During CES, the single piece of electronics I spent the most time with, apart from my laptop and camera, was a Mattel Dungeons & Dragons Computer Fantasy Game handheld. This decades-old device held the attention of John Biggs and myself through quite a few drinks as we navigated its arcane interface (eventually slaying the dragon, thank you). These cheap handhelds, sold as impulse buys at drug stores and Toys ‘R Us (RIP), are the latest thing to be collected and emulated in full by MAME and the Internet Archive.
At first when I heard this, I was happy but not particularly impressed. They’re great little devices — mostly terrible games, albeit a nostalgic kind of terrible — but how complicated can they be?
Oh, quite complicated, it turns out.
Unlike, say, an NES ROM, these little gadgets don’t have their graphics palettized, their logic isolated, etc. No, each one of these things is a strange and unique little machine. They must be carefully taken apart and their logic teased out by experts.
For one thing, the graphics aren’t pixels accounted for digitally. They’re etched into the liquid crystal system, to be activated when a charge runs through them. In other words, all the graphics are right there on the same screen, arranged like puzzle pieces.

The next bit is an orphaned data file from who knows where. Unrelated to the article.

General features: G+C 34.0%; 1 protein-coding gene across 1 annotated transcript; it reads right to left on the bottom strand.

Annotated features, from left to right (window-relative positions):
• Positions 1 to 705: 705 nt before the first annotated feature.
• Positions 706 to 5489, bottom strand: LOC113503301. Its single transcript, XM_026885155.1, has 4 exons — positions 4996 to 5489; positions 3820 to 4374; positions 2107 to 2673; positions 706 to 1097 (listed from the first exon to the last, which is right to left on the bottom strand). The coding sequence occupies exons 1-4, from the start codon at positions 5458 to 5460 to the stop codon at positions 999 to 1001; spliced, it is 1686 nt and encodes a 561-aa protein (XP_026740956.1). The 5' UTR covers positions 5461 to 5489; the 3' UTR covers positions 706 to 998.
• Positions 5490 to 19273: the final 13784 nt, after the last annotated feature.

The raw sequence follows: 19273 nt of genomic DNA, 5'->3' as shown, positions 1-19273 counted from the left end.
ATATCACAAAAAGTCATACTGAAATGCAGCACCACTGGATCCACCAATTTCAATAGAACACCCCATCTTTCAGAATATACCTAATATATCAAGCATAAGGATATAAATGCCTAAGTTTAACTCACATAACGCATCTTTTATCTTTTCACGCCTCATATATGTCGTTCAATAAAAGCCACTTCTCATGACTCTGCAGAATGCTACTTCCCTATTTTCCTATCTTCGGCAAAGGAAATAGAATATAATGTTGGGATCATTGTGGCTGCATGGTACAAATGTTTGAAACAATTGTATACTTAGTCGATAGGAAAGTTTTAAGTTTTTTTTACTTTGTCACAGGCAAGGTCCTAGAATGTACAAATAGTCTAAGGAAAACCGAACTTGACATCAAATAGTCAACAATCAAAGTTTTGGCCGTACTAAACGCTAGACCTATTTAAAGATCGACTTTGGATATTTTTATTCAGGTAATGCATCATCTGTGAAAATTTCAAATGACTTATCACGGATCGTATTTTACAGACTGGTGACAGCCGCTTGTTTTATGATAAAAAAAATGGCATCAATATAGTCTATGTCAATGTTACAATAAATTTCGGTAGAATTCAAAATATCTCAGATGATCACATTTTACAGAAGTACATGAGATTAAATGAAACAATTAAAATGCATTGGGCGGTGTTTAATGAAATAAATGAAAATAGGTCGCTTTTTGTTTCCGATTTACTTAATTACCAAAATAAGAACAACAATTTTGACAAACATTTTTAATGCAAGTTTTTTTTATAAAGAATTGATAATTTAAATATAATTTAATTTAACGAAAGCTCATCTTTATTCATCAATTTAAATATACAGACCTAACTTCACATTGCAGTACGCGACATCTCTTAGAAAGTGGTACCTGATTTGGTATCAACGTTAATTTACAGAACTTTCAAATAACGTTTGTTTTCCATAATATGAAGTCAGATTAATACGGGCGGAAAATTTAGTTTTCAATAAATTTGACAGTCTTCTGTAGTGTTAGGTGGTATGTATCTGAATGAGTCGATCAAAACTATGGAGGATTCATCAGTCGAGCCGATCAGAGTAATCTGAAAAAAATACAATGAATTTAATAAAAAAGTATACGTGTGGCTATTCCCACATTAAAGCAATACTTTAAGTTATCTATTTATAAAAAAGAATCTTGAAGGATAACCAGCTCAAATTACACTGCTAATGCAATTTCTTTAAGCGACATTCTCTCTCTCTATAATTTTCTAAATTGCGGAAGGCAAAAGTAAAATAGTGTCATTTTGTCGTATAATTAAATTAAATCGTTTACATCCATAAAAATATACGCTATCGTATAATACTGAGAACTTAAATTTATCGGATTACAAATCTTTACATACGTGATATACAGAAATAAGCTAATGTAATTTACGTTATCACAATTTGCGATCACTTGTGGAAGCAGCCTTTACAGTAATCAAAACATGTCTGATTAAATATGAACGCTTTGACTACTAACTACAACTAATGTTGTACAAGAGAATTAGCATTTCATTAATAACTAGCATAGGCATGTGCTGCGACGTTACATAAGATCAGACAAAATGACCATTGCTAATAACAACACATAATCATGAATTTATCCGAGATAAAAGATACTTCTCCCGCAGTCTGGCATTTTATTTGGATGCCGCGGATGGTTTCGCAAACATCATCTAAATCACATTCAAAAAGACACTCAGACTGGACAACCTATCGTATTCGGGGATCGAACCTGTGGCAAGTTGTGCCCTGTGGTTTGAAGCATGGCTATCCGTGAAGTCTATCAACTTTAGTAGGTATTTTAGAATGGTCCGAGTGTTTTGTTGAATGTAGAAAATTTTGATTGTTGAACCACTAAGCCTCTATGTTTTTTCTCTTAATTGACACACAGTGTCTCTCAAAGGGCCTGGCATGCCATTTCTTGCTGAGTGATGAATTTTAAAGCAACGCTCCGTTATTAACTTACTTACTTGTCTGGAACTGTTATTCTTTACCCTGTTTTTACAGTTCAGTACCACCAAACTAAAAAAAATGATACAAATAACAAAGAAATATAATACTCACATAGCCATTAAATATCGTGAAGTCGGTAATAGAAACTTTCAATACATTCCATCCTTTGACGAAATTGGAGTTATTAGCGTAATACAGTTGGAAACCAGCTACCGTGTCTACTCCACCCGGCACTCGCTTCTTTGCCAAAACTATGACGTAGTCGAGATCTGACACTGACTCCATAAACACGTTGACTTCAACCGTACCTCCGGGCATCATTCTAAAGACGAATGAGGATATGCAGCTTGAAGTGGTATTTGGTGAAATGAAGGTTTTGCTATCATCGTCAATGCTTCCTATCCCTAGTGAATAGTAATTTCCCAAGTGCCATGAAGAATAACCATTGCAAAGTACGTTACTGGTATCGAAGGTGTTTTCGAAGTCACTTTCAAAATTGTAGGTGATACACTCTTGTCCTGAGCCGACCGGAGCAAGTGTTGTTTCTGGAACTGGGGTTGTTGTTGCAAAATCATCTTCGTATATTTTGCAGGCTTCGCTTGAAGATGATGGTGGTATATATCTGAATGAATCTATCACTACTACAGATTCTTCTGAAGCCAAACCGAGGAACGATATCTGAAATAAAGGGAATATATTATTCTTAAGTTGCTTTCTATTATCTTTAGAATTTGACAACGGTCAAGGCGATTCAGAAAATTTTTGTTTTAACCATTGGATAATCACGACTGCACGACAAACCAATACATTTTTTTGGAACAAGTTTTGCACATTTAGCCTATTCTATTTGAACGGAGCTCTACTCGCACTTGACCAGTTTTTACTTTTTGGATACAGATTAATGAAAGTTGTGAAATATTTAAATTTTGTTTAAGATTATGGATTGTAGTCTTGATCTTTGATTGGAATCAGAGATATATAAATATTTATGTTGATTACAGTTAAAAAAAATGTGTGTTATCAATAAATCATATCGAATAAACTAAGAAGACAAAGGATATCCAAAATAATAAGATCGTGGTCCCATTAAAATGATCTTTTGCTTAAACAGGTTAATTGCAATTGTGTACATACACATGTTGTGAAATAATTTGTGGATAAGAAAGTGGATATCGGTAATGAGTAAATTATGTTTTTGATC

So you may remember Space Jam looking like this:
But the LCD layer looks like this:
All that is hard-wired into the electronic part, where the logic resides telling which pieces to light up and when.
I won’t go into the details — read the interesting Internet Archive post if you’re curious. Basically it was a ton of hard work by a bunch of dedicated folks on the MAME crew. Incidentally, thanks to them and everyone else who’s kept that project going for years and years.
The only thing that’s missing is the interface — that is, the plastic. These things were great not because they were actually great games, but because they cost like $ 10 and would keep your kid occupied on a road trip for a few hours while they got beaten over and over again by the first three enemies. The cheap plastic enclosures and gaudy decorations are part of the fun.
No one wants to play this:
I’d definitely bug my mom to get me that. In fact, I think I did.
You can check out the scores of games the teams have already digitized at the Handheld History page, and if you’re in an emulatin’ mood, check out the other gazillion systems you can play in the browser in Archive’s Internet Arcade and Console Living Room.